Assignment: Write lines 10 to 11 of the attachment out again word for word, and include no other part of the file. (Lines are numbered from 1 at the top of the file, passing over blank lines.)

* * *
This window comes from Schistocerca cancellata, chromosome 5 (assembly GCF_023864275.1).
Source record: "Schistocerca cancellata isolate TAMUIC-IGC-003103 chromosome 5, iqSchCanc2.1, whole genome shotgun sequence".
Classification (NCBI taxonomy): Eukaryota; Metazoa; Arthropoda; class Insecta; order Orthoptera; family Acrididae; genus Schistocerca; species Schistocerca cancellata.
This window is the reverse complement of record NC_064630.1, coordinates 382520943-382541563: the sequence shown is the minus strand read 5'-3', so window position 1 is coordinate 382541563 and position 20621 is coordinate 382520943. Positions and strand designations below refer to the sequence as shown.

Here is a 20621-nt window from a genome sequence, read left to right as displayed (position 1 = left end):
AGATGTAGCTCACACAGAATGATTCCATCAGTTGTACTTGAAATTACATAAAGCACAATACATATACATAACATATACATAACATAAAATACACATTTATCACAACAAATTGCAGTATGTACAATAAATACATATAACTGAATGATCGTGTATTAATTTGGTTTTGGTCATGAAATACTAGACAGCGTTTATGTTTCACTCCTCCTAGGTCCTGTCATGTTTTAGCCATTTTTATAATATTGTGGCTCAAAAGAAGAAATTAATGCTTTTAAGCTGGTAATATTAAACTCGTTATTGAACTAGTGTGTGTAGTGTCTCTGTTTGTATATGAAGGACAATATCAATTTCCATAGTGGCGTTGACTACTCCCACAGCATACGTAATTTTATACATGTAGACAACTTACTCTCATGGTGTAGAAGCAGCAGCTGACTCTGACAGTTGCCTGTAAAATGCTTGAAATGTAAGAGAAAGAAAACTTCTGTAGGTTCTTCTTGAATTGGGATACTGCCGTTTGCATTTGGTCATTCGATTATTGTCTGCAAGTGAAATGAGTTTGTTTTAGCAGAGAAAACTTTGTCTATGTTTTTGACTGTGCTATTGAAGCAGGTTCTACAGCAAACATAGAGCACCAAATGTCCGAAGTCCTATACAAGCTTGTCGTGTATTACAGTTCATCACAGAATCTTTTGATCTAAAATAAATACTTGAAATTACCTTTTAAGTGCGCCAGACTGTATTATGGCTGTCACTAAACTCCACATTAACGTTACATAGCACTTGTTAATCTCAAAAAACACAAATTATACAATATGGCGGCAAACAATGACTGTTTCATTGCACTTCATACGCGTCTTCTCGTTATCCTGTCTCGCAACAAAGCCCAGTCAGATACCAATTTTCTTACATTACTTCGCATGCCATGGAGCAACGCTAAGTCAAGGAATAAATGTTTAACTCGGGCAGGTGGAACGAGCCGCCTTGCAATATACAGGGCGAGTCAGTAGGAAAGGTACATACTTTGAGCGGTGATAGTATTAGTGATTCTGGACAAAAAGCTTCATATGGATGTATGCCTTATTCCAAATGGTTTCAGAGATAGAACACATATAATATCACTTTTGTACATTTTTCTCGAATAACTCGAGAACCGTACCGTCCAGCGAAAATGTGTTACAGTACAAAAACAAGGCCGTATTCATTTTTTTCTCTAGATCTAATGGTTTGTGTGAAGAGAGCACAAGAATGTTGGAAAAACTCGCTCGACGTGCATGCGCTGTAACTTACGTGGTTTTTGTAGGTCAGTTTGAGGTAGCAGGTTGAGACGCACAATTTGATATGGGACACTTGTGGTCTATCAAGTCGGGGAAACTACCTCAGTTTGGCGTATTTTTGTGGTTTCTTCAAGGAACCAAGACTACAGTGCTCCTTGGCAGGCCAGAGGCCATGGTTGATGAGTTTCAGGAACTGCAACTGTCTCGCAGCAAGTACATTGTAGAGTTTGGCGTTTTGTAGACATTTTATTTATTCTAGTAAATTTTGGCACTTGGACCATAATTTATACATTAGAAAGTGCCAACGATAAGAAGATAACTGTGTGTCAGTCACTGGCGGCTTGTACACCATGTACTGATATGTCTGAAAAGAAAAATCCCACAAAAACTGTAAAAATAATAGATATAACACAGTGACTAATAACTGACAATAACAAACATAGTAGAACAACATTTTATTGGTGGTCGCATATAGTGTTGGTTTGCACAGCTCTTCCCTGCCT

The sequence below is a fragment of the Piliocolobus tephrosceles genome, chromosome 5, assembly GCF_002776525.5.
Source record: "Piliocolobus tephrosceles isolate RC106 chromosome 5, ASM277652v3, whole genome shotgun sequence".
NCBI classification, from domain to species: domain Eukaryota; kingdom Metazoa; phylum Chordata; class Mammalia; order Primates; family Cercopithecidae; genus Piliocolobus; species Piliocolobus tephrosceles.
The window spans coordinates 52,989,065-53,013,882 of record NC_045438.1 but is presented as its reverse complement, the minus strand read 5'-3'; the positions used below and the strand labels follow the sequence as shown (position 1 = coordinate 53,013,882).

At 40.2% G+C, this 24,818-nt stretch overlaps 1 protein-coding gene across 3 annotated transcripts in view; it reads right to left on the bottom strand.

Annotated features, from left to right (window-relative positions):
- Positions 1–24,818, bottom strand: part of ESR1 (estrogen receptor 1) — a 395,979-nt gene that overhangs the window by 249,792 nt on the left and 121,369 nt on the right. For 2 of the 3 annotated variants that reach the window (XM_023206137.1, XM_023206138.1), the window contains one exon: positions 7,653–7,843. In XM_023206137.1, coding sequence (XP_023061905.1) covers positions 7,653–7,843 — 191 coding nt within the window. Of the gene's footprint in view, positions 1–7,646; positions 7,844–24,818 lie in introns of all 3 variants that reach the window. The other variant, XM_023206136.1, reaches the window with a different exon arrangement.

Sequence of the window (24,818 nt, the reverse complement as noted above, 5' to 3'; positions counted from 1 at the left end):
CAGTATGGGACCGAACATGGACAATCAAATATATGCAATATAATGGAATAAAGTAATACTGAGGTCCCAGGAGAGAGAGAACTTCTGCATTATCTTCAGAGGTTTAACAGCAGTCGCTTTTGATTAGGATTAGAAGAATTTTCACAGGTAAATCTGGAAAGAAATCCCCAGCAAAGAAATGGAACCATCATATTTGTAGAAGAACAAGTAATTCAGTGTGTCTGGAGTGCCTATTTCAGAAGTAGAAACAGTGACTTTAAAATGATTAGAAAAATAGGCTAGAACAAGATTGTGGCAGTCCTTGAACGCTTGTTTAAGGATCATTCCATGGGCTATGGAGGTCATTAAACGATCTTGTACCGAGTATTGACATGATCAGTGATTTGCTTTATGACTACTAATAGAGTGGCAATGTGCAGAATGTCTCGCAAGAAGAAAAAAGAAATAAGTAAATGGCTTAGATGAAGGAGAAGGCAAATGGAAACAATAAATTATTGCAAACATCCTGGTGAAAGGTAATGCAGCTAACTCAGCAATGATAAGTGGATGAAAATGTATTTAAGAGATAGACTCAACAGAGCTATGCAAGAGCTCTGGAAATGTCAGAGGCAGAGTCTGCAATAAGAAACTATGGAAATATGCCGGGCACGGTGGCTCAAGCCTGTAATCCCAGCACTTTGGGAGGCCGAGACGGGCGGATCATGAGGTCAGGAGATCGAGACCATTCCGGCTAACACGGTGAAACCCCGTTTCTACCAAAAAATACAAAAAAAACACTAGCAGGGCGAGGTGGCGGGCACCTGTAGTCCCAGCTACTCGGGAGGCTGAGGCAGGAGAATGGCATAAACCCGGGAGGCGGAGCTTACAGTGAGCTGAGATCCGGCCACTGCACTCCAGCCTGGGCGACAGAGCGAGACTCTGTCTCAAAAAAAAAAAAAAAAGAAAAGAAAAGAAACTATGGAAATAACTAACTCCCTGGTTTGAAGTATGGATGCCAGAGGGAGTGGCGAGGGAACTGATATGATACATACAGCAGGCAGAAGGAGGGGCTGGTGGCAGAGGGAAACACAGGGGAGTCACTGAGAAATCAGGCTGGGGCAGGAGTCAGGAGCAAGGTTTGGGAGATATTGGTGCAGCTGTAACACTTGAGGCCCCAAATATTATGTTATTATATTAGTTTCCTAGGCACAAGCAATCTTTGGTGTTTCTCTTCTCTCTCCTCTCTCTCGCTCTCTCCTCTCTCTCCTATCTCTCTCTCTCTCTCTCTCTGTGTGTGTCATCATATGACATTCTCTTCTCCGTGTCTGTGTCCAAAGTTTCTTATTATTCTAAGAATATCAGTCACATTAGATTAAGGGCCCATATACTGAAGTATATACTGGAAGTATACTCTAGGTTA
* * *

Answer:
The window spans coordinates 52,989,065-53,013,882 of record NC_045438.1 but is presented as its reverse complement, the minus strand read 5'-3'; the positions used below and the strand labels follow the sequence as shown (position 1 = coordinate 53,013,882).

At 40.2% G+C, this 24,818-nt stretch overlaps 1 protein-coding gene across 3 annotated transcripts in view; it reads right to left on the bottom strand.